“Until one has loved an animal, a part of one’s soul remains unawakened.” ~ Anatole France
Cosmos and Mana, our 6-year old Indian dogs, patiently wait for our return at the gate. Its only been an hour since we were away to the market to buy supplies, but the ‘welcoming dance’ (the frantic jumping around and sounds) we received at the gate makes it look like ages have passed since we were gone.
The thrill and the joy, not to mention the innumerable licks we get, no matter whether we reciprocate or not, always makes me wonder how do they do that?
How is it possible to have such unconditional love for someone, and no matter what they are always there to put a smile on your face? A valuable lesson for us to learn from our four-legged friends.
Animals and humans share this deep connection incomparable to any other relationship one might have. In fact dogs were the first species to be domesticated by humans — and vice versa of course, at least 32,000 years ago.
They have this uncanny knack of sensing your vibe whether you are excited, sad, depressed, or angry; they can read your thoughts and mind. Like for example, when its bath time, Cosmos tries his best to run away from us because he hates to bathe, and he just knows when we are coming to leash him.
He knows which stranger to bark at (possibly he can see their aura or sense their intentions) and which ones are our friends. This connection runs much deeper than we think.
Rupert Sheldrake in his book, “Dogs That Know Their Owners are Coming Home” talks about the telepathic connection between humans and animals, particularly dogs.
He documented several cases that showed dogs and cats anticipating the return of their owners by waiting at a door or window; anticipation of them going away; the anticipation of being fed; cats disappearing when their owners intend to take them to the vet; dogs knowing when their owners are planning to take them for a walk; and animals that get excited when their owner is on the telephone, even before the telephone is answered.
Sheldrake explained this further, “When a dog is strongly bonded to its owner, this bond persists even when the owner is far away and is, I think, the basis of telepathic communication. I see telepathy as a normal, not paranormal, means of communication between members of animal groups.”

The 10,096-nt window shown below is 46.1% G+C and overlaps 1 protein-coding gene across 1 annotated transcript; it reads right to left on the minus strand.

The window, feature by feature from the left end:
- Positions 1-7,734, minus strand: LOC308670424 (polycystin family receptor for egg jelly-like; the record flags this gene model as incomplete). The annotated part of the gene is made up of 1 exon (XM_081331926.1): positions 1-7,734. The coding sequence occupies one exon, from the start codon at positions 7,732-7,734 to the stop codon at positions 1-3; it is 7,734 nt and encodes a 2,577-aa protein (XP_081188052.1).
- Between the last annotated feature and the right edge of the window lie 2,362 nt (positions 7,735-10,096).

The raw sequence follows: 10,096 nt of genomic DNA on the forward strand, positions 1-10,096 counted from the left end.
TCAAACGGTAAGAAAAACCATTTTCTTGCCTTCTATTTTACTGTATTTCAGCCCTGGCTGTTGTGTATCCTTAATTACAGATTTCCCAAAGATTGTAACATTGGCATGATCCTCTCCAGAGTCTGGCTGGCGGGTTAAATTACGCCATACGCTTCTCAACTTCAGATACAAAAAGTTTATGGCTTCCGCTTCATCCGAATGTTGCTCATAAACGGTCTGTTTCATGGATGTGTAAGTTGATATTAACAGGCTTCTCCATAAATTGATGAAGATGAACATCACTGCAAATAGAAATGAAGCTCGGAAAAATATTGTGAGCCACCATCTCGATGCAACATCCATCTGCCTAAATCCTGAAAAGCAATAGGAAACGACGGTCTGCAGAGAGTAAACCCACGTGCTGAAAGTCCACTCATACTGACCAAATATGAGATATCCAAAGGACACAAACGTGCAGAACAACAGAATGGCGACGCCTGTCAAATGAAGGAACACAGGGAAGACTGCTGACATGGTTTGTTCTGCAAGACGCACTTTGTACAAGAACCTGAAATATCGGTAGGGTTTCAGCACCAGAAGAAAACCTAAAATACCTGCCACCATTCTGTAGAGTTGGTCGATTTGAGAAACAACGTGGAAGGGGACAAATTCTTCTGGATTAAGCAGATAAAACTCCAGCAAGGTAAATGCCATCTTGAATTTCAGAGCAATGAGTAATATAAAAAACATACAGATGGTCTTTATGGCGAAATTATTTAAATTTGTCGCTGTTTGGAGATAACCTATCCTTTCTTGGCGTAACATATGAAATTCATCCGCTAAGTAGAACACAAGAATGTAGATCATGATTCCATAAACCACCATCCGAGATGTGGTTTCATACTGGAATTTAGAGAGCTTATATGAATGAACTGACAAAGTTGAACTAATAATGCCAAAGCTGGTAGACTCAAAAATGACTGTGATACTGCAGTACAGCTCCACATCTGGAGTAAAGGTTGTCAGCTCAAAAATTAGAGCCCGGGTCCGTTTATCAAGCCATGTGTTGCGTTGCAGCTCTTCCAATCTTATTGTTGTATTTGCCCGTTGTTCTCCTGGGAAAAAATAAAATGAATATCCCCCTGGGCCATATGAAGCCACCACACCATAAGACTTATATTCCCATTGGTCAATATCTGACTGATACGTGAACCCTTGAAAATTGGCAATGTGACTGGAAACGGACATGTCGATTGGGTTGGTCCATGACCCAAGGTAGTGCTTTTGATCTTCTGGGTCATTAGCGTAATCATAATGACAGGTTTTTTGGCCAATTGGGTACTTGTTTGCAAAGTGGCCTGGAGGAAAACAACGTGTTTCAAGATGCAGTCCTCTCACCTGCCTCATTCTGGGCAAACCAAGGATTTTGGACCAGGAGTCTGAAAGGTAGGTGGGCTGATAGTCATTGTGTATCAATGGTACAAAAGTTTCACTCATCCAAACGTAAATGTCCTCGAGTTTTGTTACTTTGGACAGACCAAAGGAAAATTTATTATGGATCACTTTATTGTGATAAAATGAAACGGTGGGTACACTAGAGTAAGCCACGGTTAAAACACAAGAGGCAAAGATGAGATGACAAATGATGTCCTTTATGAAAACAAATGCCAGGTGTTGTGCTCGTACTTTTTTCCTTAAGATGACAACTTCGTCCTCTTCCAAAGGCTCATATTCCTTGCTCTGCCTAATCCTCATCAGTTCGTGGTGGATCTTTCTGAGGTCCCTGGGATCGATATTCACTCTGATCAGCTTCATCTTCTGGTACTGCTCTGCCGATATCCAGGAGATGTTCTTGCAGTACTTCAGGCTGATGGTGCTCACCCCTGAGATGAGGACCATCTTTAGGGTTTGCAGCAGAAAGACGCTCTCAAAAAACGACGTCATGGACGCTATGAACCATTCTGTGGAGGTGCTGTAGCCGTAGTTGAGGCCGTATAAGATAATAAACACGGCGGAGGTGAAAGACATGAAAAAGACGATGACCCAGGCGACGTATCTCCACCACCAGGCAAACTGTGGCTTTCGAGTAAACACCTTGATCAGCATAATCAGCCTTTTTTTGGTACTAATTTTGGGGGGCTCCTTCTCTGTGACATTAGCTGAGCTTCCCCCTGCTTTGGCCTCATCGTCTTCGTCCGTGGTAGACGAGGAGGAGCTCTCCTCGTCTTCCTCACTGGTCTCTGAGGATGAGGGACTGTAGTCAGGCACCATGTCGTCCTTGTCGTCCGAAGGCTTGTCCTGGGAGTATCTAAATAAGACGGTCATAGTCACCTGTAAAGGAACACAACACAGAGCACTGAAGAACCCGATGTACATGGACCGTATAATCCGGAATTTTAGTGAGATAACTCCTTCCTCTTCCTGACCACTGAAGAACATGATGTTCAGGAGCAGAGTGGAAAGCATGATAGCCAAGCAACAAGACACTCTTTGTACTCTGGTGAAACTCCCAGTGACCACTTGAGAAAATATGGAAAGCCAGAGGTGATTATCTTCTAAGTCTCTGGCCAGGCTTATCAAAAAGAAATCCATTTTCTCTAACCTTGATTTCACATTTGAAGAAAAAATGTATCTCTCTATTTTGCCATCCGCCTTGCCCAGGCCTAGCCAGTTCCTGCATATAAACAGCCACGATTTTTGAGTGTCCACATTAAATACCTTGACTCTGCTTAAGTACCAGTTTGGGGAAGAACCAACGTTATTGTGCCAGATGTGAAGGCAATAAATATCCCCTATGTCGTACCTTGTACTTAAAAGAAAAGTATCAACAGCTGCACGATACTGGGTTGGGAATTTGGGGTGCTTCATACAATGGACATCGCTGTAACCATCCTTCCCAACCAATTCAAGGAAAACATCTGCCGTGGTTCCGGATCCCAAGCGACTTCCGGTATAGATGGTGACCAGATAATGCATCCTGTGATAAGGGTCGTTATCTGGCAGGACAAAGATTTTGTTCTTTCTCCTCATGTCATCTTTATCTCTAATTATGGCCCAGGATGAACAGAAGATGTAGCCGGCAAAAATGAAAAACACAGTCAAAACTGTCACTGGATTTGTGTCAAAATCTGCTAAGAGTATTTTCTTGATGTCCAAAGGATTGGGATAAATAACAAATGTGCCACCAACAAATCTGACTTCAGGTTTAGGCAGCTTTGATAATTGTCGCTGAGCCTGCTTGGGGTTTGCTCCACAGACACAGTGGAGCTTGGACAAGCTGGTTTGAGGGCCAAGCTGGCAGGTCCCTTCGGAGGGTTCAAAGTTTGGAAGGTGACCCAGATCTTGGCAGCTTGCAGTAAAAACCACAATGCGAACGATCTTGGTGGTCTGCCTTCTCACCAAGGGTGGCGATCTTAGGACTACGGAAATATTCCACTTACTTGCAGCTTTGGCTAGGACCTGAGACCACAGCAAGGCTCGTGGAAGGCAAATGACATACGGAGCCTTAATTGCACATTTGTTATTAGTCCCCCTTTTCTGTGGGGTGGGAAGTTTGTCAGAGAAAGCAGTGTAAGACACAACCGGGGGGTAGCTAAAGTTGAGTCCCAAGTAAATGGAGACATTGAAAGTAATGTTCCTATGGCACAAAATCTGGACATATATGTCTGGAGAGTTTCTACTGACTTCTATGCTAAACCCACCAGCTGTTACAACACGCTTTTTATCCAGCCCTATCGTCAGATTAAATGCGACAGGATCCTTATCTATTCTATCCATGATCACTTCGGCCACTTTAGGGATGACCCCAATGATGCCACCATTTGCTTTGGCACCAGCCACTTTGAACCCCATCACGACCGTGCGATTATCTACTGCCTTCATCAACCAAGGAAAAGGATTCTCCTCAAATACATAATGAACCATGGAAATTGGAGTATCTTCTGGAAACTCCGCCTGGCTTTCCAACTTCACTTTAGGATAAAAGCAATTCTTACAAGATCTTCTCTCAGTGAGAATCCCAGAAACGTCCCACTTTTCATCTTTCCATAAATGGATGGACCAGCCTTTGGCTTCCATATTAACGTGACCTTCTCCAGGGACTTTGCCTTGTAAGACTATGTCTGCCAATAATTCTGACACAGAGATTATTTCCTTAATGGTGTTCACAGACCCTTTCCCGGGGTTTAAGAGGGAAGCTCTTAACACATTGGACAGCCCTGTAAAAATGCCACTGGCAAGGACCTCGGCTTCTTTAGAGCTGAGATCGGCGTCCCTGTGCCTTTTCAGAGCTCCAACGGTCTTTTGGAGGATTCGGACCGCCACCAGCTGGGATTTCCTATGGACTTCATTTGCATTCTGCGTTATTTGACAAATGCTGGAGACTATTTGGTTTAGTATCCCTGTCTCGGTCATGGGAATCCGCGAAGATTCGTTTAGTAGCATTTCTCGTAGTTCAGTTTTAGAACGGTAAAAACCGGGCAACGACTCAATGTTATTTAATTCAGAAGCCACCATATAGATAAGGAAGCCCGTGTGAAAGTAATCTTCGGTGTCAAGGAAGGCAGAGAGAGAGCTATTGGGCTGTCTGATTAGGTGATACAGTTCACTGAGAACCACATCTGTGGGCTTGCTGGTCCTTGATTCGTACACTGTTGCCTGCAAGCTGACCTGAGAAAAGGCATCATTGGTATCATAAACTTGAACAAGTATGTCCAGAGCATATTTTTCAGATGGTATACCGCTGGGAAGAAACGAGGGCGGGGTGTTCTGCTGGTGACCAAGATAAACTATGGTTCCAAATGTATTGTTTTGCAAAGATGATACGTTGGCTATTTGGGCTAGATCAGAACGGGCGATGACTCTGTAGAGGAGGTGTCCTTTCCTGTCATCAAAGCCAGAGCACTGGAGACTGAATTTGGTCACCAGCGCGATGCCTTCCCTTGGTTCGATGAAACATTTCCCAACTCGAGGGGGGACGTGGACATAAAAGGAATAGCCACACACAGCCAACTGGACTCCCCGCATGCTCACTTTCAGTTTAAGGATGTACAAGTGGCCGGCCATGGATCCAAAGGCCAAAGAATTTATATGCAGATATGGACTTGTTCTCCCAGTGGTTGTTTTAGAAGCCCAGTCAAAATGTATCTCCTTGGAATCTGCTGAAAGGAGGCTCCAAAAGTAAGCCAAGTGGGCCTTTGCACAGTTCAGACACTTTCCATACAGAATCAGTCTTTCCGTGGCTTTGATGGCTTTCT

Personally I have experienced some of the unexplained behaviour; like our dogs know when we are going away or traveling for days. They start to look sad and gloomy and won’t respond to us when we call them, or they know when we are going to take them to the fields for a walk, they patiently wait for us to open the gate. These incidents are something which perhaps cannot be justified by science, but was surely felt within.
Sheldrake also documents animals’ abilities to sense an impending catastrophe; he mentioned the devastating tsunami that struck Indonesia, during which animals of every species fled the coastline and desperately raced for higher ground.
The life savers
“How it is that animals understand things I do not know, but it is certain that they do understand. Perhaps there is a language which is not made of words and everything in the world understands it. Perhaps there is a soul hidden in everything and it can always speak, without even making a sound, to another soul.” ~ Frances Hodgson Burnett
Dogs are also known to have saved lives of their guardian. Few real life stories show pet dogs being able to detect tumours/cancer in their guardian by alerting them or nuzzling them that something was wrong and required the attention of the guardian. Due to their robust sense of smell, dogs have the ability to sniff out cancer.
Typically, Labradors and Working Spaniels are trained as cancer detection dogs as they have good noses and about 30% of their brain is dedicated to analysing odour, including the minute smells associated with many cancers.
Everything is connected to everything else
The relationship we share with our dogs goes beyond just giving commands or taking them for walks, there are moments when a single gaze is enough to communicate in an unspoken language. When your bond with an animal is strong sometimes even the thought of a command is enough for the animal to respond to it.
“An animal’s eyes have the power to speak a great language.” ~ Martin Buber
When our son was just a toddler and exploring his surroundings, our dog Mana always stayed with him whenever we weren’t around or in the house. She made sure he was doing fine; our son is 5 years old now and shares a very special bond with her.
Its a heart-warming experience to see them play together, a true reflection of purity and innocence, which we, adults have lost with the deeply ingrained layers of conditioning and beliefs.
There was another instance when during my pregnancy I slipped on a mossy step while taking Cosmos for a walk, and he instantly lifted his paw in a way to comfort me, like his way of asking me, “are you ok?”
My husband, Clyde had an intimate moment with an Oriental Garden Lizard. The little fellow had fallen into a dry pool and couldn’t get out. He used a bamboo stick to help him get out, but the lizard kept running away. Finally Clyde spoke to him and said that he was trying to help him and that he just had to sit on the stick.
After another failed attempt, finally the lizard sat on the stick, and the coolest part is after being rescued he sat there for a moment without running away. Clyde asked him for permission to touch him and as soon as his finger felt the lizard’s rough scale, the lizard ran away. An experience like this shows that we have a much larger connection with nature than what we’re aware of.
When you tune in to this space and feel the love for everything around you, you suddenly realise how everything is interconnected and that we are all part of nature.
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